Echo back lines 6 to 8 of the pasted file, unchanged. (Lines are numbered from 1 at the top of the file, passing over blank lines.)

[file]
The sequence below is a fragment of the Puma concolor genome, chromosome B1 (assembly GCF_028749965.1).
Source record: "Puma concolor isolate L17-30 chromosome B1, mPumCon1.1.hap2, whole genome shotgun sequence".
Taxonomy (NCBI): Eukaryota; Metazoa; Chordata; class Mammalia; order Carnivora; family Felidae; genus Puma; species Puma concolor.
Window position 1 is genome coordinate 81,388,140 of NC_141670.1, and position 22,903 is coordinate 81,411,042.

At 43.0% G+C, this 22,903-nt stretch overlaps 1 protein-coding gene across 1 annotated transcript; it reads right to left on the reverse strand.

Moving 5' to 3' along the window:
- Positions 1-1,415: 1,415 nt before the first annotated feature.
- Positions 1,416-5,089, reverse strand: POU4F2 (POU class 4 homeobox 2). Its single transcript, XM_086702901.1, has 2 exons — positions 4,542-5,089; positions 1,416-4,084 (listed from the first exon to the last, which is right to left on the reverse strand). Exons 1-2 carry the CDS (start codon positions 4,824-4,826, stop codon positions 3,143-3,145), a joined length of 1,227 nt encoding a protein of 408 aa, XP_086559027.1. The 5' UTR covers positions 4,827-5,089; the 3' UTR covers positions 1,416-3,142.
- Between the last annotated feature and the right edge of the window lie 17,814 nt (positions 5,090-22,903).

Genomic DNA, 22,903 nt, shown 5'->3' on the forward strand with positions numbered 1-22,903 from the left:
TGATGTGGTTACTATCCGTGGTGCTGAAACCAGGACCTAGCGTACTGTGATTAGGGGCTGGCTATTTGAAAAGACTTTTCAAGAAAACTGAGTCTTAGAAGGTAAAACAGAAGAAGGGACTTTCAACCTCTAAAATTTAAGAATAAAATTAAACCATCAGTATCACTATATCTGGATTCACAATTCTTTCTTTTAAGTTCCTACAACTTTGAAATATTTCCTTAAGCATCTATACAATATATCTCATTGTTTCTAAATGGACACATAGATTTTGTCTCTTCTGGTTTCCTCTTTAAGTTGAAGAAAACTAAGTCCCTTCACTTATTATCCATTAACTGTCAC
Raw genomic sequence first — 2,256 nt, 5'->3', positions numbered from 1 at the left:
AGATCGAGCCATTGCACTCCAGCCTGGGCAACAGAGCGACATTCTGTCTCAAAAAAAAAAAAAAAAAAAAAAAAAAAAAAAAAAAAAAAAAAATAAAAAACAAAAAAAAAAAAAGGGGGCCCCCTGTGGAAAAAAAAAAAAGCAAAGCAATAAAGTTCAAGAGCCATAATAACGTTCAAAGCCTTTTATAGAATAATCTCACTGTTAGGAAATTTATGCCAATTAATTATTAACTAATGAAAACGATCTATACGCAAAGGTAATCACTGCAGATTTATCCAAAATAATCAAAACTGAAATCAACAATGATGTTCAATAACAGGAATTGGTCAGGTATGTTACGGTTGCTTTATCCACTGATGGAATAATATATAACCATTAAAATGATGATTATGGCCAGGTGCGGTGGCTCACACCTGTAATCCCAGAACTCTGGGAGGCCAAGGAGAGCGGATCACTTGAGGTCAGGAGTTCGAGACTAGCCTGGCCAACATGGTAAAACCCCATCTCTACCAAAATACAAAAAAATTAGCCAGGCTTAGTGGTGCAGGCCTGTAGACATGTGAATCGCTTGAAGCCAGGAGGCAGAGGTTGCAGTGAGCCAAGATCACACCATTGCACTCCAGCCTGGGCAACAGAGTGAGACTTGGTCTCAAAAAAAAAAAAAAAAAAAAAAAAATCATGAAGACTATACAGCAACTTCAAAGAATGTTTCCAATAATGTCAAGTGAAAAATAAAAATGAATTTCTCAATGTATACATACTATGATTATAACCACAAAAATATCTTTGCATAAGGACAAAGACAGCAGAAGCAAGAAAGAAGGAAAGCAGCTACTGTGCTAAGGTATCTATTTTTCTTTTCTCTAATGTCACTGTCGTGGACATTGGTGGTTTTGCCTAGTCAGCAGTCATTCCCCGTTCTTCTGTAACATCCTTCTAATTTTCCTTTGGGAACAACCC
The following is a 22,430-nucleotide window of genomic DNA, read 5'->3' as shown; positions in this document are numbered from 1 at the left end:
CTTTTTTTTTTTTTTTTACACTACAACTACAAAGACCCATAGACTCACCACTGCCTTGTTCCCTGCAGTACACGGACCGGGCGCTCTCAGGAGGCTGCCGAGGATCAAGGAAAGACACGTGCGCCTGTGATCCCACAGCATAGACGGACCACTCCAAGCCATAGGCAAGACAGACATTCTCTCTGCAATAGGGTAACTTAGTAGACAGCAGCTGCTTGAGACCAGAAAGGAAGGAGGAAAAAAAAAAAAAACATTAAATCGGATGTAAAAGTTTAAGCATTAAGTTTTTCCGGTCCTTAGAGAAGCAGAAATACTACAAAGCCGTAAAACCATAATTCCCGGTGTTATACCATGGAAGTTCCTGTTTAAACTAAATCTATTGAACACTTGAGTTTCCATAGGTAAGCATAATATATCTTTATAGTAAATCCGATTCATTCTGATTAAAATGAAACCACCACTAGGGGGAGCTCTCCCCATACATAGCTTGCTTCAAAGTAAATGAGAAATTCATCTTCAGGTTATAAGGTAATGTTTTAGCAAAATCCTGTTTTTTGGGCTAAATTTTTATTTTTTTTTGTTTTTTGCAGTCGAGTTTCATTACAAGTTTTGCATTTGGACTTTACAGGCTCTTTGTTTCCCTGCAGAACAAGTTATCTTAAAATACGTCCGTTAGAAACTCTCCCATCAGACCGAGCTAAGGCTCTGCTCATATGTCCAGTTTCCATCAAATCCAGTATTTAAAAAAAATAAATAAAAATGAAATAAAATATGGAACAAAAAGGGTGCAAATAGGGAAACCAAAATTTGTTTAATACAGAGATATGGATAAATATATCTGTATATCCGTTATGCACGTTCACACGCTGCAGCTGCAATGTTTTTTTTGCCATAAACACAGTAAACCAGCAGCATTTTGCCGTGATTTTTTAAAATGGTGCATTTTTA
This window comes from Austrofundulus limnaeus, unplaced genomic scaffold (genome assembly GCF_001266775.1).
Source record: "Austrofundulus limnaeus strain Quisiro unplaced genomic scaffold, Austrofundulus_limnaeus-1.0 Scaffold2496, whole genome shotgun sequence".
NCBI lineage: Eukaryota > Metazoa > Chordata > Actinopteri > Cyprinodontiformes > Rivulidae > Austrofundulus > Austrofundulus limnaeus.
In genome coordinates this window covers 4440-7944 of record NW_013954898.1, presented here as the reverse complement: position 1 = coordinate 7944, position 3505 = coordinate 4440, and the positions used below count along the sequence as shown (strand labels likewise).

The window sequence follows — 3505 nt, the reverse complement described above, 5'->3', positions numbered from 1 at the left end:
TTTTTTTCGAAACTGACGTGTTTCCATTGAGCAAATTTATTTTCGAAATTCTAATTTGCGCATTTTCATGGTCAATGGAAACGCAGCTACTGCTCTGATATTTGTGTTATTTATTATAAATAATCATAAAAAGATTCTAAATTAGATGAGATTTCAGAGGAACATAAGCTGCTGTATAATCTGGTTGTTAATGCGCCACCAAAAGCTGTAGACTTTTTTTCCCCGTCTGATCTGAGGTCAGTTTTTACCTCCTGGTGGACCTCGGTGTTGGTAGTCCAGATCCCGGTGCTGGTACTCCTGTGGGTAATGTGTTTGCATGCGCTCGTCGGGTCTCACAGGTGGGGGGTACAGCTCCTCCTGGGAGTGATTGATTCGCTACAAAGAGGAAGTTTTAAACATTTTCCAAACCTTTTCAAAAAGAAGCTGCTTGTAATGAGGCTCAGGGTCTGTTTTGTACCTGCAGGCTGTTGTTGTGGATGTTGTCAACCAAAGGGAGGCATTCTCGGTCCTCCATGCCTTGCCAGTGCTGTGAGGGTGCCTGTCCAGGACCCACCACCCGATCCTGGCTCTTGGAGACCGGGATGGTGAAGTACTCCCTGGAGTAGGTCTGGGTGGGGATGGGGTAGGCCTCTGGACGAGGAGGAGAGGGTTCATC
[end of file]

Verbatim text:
Moving 5' to 3' along the window:
- Positions 1-1,415: 1,415 nt before the first annotated feature.
- Positions 1,416-5,089, reverse strand: POU4F2 (POU class 4 homeobox 2). Its single transcript, XM_086702901.1, has 2 exons — positions 4,542-5,089; positions 1,416-4,084 (listed from the first exon to the last, which is right to left on the reverse strand). Exons 1-2 carry the CDS (start codon positions 4,824-4,826, stop codon positions 3,143-3,145), a joined length of 1,227 nt encoding a protein of 408 aa, XP_086559027.1. The 5' UTR covers positions 4,827-5,089; the 3' UTR covers positions 1,416-3,142.